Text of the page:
In one of his articles for CNBC, Sam Dogen, a personal finance writer, developed the 1/10th rule for buying a car. According to him, the purchase price of a vehicle should not exceed 10% of your gross annual income to help reduce your base price budget and save money. Applying this formula, if you earn $68,000 per year, you should budget not more than $6,800 for a car.
If you're looking for a loan, Bausch suggests checking with your local bank or credit union. According to her, knowing exactly how much you can spend on a car before you start looking is a huge benefit. Being pre-approved can also help if you have less than ideal credit. Car dealerships will always look to charge higher interest rates for certain buyers. It's not necessary to agree to the financing terms offered by the dealership if you're pre-approved.
The ideal timing, according to Bausch, may entail taking advantage of available bargains and promotions. She also offers advice on favorable periods you can use to your advantage. She advises, “Generally, the ideal periods to buy a car are long weekends, holidays, the end of the month, and October to January 1st, when the model year changes.”
And she explains that dealers will be eager to get rid of the current model year as fast as possible during the end of the year when new models take center stage.
Getting exactly what you want is possible by placing an order directly with the manufacturer. The dealer doesn't have any finance charges, which may reduce costs. You may skip paying a bonus fee or a markup above the MSRP.
Buy a Used Car
Used automobiles are a possibility, but they're still not inexpensive. According to Cudd, “even used cars from the past five years are comparatively expensive.” The shortage of brand-new automobiles is placing pressure on the market for used cars. Your best bet is to get an older model at a relatively high cost.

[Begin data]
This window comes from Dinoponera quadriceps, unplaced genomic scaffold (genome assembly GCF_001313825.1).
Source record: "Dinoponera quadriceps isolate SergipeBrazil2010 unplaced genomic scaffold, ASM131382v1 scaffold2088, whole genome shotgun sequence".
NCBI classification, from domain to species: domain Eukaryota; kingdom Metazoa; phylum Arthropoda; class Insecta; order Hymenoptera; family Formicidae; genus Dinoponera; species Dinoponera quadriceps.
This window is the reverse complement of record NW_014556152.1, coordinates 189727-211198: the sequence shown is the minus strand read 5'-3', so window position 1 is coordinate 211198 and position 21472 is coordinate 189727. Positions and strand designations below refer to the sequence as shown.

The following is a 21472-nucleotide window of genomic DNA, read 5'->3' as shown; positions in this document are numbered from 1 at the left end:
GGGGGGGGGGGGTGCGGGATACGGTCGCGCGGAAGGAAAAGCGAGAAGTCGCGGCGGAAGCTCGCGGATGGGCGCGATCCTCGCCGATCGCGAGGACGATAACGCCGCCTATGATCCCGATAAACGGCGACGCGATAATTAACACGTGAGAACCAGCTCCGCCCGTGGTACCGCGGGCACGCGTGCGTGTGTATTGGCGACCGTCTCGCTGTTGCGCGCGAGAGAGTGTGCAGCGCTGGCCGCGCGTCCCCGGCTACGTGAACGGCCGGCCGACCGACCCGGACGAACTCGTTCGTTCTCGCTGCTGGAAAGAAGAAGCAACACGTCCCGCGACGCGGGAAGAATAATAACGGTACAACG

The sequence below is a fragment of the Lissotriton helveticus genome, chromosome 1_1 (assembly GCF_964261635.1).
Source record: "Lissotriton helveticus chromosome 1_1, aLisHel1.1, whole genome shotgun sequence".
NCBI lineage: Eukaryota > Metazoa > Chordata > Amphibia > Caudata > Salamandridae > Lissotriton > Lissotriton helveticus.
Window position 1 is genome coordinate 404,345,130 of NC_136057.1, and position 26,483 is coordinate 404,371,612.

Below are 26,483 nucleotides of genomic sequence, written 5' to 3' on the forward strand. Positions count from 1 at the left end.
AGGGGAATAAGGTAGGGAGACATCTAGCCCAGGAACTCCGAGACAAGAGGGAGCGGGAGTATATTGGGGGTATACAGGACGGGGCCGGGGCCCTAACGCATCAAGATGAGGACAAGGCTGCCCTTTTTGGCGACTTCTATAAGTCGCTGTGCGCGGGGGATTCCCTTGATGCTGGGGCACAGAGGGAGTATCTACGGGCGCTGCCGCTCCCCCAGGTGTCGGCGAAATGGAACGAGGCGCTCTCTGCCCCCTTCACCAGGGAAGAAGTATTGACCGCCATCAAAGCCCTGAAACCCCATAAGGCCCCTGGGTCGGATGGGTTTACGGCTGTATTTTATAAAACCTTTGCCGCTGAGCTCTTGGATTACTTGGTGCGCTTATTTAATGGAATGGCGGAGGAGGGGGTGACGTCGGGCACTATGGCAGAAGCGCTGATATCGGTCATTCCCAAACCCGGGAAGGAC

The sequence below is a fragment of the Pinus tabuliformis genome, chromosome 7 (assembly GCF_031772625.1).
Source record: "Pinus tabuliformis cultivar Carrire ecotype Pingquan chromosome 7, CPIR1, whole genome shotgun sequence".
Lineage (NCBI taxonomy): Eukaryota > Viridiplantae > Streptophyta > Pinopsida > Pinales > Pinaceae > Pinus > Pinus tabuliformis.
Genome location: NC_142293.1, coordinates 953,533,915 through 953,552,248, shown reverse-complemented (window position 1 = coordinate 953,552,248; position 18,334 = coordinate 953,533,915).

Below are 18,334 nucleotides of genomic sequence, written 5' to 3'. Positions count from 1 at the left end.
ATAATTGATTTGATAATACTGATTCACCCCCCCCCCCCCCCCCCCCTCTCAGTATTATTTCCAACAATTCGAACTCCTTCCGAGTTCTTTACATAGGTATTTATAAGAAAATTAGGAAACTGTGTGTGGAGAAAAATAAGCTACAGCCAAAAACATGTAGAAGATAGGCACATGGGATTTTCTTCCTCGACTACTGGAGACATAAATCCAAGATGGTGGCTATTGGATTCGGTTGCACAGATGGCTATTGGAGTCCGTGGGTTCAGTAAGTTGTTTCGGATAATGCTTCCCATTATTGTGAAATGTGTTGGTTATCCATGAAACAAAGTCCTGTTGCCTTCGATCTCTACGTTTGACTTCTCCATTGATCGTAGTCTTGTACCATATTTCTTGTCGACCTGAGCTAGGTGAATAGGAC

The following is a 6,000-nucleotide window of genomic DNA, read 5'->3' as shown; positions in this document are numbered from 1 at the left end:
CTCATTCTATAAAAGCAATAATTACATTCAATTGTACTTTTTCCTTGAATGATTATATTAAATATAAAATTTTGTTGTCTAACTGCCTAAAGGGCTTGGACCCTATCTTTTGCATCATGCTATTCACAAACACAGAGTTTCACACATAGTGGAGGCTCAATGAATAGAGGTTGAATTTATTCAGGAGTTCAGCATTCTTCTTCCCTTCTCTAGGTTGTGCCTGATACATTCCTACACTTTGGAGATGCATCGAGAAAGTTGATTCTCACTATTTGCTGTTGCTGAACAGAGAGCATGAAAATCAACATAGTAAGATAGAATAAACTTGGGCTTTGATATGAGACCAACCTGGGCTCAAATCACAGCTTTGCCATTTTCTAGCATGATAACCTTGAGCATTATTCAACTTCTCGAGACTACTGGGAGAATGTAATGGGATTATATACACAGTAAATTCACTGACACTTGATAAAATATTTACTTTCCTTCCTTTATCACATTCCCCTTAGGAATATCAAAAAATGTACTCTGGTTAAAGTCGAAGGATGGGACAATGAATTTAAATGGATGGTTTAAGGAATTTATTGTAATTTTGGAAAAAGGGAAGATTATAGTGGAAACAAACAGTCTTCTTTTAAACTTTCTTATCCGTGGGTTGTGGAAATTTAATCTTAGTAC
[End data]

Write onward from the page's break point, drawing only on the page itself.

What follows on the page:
How Long Is Too Long for a Car Loan?
“The typical auto loan duration, Bausch says, used to be about five years or 60 months. This was before the automotive world went insane with shortages and post-pandemic spikes in car values. Now, we are seeing average auto loan lengths of 6–8 years and 72–84 month terms.”
While extended loan terms can have lower monthly payments, She notes that extended loans are not good because the longer the car loan, the more the consumer will pay in interest and finance charges over the loan.
According to her, buyers fall into this loop of extended loans because of necessity and slick sales tactics. But therein lies the risk, where car depreciation becomes an issue for the consumer.
Consequently, she notes that people find themselves upside down on their loans, owing more on the vehicle than it is actually worth. She warns that in these unstable times, committing to something for 6–8 years can be hard if your finances change.
Consumer advocate Geoff Cudd is the proprietor of FindTheBestCarPrice.com. He argues that, in theory, getting a 36-month auto loan gives you the best bargain and the lowest interest rate. However, Cudd acknowledges that the majority of people can not afford that noticeably increased monthly payment. If you have no choice but to take out a long-term loan, he suggests keeping it to a maximum of 60 months.
If at all feasible, he advises avoiding a loan with a 72-month term. Cudd recommends getting an extended auto loan if you're very short on cash or have an unplanned setback. This makes it less likely that you'll miss a payment.
Purchasing a vehicle is a major financial and emotional commitment. Making wise judgments can ensure that your financial situation does not spiral out of control or leave you stuck with a car you don't enjoy. Ask questions and be sure you understand everything before you sign anything.
Don't sign anything you might later regret because you were hurried into it.
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This article was produced and syndicated by Wealth of Geeks.
Featured Image Courtesy of Shutterstock.
Amaka Chukwuma is a freelance content writer with a BA in linguistics. As a result of her insatiable curiosity, she writes in various B2C and B2B niches. Her favorite subject matter, however, is in the financial, health, and technological niches. She has contributed to publications like ButtonwoodTree and FinanceBuzz in the past. In addition to ghostwriting for brands like Welovenocode, Noah and Zoey, and Ohcleo, amongst others. You can connect with her on Linkedin and Twitter.